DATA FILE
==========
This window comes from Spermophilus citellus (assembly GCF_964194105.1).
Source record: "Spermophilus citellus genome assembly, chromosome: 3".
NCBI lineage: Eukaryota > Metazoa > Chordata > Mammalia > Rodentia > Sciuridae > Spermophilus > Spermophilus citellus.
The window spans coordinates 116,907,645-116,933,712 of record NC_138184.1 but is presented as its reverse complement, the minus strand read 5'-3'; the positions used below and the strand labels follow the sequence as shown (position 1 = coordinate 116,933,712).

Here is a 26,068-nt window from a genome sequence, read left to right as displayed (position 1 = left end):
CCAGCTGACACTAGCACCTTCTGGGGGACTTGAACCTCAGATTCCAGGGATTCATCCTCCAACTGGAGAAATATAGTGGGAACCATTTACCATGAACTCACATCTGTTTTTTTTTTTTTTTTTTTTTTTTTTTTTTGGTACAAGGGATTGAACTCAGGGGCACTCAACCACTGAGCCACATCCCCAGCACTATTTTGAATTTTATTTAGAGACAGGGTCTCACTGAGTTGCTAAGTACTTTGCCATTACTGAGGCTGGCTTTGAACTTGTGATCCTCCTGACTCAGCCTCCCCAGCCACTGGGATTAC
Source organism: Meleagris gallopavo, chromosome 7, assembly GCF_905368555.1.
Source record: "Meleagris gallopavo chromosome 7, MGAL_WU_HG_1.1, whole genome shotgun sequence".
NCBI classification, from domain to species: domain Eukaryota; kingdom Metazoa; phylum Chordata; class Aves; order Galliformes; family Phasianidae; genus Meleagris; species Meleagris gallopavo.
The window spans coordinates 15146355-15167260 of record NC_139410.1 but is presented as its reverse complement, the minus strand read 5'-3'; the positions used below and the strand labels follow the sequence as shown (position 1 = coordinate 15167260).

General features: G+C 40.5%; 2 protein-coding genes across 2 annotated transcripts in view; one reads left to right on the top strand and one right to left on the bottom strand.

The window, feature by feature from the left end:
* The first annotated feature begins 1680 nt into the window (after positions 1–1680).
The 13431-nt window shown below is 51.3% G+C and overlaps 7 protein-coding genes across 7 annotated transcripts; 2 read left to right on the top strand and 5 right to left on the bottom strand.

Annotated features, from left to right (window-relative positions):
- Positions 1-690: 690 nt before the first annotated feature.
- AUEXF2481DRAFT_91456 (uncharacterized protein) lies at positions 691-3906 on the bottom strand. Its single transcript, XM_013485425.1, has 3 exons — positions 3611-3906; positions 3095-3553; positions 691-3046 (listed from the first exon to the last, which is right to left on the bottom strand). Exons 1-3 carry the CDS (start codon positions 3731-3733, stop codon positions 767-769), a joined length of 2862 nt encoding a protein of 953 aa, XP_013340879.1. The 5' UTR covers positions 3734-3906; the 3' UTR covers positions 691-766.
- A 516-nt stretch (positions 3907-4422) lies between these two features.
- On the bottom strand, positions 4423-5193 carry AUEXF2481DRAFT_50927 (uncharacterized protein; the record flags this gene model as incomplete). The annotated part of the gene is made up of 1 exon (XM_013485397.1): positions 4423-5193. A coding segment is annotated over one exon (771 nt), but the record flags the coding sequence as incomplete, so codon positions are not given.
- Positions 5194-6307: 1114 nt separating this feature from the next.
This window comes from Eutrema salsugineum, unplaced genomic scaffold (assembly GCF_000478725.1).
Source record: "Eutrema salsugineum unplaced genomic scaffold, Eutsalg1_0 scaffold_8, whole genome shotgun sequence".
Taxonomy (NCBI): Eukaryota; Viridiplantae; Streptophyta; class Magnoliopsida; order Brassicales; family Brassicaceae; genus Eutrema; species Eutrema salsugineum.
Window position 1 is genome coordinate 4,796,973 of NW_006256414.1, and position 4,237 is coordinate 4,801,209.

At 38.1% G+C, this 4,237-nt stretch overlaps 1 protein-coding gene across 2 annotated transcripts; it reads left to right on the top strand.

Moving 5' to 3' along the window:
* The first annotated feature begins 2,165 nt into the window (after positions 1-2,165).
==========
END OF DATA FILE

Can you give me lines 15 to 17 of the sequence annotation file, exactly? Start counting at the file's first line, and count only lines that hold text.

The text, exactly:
Annotated features, from left to right (window-relative positions):
- Positions 1-690: 690 nt before the first annotated feature.
- AUEXF2481DRAFT_91456 (uncharacterized protein) lies at positions 691-3906 on the bottom strand. Its single transcript, XM_013485425.1, has 3 exons — positions 3611-3906; positions 3095-3553; positions 691-3046 (listed from the first exon to the last, which is right to left on the bottom strand). Exons 1-3 carry the CDS (start codon positions 3731-3733, stop codon positions 767-769), a joined length of 2862 nt encoding a protein of 953 aa, XP_013340879.1. The 5' UTR covers positions 3734-3906; the 3' UTR covers positions 691-766.